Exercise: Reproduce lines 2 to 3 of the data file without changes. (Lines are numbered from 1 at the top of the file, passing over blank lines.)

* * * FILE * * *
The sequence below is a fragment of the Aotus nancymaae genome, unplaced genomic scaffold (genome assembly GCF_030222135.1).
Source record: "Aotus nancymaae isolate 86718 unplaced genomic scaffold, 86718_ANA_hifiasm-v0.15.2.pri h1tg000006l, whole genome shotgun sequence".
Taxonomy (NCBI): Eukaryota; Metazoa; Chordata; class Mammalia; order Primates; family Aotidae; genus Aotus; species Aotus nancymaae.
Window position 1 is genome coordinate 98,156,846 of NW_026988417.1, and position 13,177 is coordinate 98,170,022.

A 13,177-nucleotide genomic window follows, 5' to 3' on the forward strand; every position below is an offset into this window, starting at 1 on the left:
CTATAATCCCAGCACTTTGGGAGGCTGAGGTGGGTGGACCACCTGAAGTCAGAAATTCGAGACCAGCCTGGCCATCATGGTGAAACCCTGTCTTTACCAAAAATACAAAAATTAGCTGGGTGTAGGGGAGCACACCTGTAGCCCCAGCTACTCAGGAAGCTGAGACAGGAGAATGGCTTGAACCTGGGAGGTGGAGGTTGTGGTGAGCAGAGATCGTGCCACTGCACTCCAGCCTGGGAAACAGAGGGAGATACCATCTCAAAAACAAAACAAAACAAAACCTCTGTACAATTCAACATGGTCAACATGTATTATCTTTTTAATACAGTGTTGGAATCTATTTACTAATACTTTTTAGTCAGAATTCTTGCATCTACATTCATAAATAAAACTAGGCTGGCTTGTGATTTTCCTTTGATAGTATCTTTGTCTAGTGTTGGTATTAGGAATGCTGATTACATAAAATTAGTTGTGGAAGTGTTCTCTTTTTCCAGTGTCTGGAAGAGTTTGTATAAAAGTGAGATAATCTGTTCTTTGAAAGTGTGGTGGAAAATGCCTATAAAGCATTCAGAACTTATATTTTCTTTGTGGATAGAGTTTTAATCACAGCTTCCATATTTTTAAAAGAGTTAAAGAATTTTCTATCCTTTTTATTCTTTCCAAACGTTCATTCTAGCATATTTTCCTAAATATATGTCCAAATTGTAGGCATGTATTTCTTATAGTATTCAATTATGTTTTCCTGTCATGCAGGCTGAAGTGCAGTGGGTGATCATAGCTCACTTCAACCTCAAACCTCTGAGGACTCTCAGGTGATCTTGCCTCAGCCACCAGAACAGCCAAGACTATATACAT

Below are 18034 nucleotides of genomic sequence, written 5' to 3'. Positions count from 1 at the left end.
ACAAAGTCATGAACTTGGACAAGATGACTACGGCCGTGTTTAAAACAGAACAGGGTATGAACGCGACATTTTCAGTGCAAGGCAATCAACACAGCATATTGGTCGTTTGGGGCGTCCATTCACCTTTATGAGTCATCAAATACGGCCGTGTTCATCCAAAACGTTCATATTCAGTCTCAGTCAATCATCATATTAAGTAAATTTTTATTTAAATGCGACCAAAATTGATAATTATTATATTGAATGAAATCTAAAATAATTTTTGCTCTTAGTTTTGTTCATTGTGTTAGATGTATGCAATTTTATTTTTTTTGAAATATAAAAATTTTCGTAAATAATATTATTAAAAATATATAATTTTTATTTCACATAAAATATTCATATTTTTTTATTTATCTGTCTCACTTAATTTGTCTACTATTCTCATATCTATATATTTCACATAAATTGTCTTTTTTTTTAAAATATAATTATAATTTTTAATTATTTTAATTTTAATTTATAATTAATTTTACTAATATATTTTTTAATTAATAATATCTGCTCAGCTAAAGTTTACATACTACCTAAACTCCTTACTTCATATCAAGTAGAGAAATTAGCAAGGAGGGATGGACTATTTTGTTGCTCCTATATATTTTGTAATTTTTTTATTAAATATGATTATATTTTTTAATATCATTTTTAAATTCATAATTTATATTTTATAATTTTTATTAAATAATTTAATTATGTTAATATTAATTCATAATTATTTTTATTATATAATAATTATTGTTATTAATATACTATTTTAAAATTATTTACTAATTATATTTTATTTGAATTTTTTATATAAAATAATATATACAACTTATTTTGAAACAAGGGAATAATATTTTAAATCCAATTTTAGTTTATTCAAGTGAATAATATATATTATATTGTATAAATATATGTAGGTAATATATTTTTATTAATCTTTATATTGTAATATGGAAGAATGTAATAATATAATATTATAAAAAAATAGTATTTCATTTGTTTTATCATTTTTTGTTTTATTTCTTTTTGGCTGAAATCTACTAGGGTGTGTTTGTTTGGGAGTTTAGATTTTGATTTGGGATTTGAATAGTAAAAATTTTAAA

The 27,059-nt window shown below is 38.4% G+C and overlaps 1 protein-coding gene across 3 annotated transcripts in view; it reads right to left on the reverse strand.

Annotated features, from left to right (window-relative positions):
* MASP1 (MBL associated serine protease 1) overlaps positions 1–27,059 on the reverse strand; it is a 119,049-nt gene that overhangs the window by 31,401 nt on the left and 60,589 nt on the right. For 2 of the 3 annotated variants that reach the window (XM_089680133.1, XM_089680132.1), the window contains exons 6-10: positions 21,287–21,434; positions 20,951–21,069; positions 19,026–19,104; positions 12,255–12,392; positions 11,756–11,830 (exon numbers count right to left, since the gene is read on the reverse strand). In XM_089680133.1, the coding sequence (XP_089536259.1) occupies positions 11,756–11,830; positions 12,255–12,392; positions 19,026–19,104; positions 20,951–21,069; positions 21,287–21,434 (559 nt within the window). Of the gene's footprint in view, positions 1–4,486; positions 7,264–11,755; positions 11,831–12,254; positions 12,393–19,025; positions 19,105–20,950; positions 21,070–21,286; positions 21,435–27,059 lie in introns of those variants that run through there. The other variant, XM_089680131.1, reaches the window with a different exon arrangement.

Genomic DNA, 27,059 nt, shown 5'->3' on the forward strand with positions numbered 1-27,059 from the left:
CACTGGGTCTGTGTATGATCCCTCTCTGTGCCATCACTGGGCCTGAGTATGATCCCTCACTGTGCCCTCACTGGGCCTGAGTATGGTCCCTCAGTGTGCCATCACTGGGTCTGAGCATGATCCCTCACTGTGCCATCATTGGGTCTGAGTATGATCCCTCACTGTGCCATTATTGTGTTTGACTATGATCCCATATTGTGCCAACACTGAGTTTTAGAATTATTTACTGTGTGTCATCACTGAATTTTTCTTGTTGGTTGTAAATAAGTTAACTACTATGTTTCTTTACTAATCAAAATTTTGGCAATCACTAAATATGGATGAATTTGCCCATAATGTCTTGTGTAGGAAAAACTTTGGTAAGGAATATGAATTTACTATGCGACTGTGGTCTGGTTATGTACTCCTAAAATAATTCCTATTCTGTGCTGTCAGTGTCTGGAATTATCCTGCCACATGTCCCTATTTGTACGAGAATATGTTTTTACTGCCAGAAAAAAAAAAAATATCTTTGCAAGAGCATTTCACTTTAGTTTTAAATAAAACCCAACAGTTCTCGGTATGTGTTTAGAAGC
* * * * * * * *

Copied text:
Source record: "Aotus nancymaae isolate 86718 unplaced genomic scaffold, 86718_ANA_hifiasm-v0.15.2.pri h1tg000006l, whole genome shotgun sequence".
Taxonomy (NCBI): Eukaryota; Metazoa; Chordata; class Mammalia; order Primates; family Aotidae; genus Aotus; species Aotus nancymaae.